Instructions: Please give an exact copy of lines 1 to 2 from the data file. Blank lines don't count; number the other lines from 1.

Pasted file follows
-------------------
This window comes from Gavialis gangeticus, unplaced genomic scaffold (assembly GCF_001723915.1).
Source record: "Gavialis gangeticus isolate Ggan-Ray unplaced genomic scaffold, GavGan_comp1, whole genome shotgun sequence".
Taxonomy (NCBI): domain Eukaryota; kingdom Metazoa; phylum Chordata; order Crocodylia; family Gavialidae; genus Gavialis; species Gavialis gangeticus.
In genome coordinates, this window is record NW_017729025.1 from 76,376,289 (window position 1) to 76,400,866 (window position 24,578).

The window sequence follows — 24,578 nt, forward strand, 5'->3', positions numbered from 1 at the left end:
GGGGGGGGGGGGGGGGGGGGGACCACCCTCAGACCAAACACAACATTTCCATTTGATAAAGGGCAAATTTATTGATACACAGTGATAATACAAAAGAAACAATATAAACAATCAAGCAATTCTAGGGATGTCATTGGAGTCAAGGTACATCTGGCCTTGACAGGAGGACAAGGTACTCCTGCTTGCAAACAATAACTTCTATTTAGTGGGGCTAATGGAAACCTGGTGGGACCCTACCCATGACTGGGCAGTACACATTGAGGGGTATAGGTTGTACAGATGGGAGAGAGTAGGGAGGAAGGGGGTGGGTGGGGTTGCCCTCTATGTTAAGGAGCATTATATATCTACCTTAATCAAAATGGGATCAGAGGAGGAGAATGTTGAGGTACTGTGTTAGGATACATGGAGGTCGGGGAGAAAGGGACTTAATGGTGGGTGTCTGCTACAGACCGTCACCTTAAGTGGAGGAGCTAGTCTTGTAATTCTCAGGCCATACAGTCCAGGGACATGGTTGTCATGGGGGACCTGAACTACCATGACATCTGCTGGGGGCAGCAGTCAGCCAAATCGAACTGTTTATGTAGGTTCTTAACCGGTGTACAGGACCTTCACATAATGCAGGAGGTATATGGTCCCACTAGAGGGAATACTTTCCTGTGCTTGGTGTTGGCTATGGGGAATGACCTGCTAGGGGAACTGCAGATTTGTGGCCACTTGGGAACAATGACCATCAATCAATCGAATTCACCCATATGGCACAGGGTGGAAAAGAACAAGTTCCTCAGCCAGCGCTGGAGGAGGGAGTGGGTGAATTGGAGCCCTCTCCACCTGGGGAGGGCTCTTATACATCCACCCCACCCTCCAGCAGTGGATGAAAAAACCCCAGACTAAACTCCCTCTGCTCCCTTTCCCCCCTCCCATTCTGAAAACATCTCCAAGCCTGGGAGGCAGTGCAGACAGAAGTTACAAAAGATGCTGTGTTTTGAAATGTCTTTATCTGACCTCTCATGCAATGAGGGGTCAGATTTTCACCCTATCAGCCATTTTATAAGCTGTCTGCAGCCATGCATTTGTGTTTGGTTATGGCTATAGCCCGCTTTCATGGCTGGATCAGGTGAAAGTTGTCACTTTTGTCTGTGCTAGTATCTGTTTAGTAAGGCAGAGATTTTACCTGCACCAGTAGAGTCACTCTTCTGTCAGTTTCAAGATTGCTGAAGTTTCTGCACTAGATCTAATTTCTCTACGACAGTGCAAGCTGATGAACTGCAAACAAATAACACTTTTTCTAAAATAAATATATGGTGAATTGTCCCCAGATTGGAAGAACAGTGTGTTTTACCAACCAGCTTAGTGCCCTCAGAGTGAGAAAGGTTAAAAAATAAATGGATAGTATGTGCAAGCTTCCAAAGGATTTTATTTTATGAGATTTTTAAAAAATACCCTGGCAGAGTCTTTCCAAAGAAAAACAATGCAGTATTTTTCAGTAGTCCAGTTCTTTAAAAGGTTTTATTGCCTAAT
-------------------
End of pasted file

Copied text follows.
This window comes from Gavialis gangeticus, unplaced genomic scaffold (assembly GCF_001723915.1).
Source record: "Gavialis gangeticus isolate Ggan-Ray unplaced genomic scaffold, GavGan_comp1, whole genome shotgun sequence".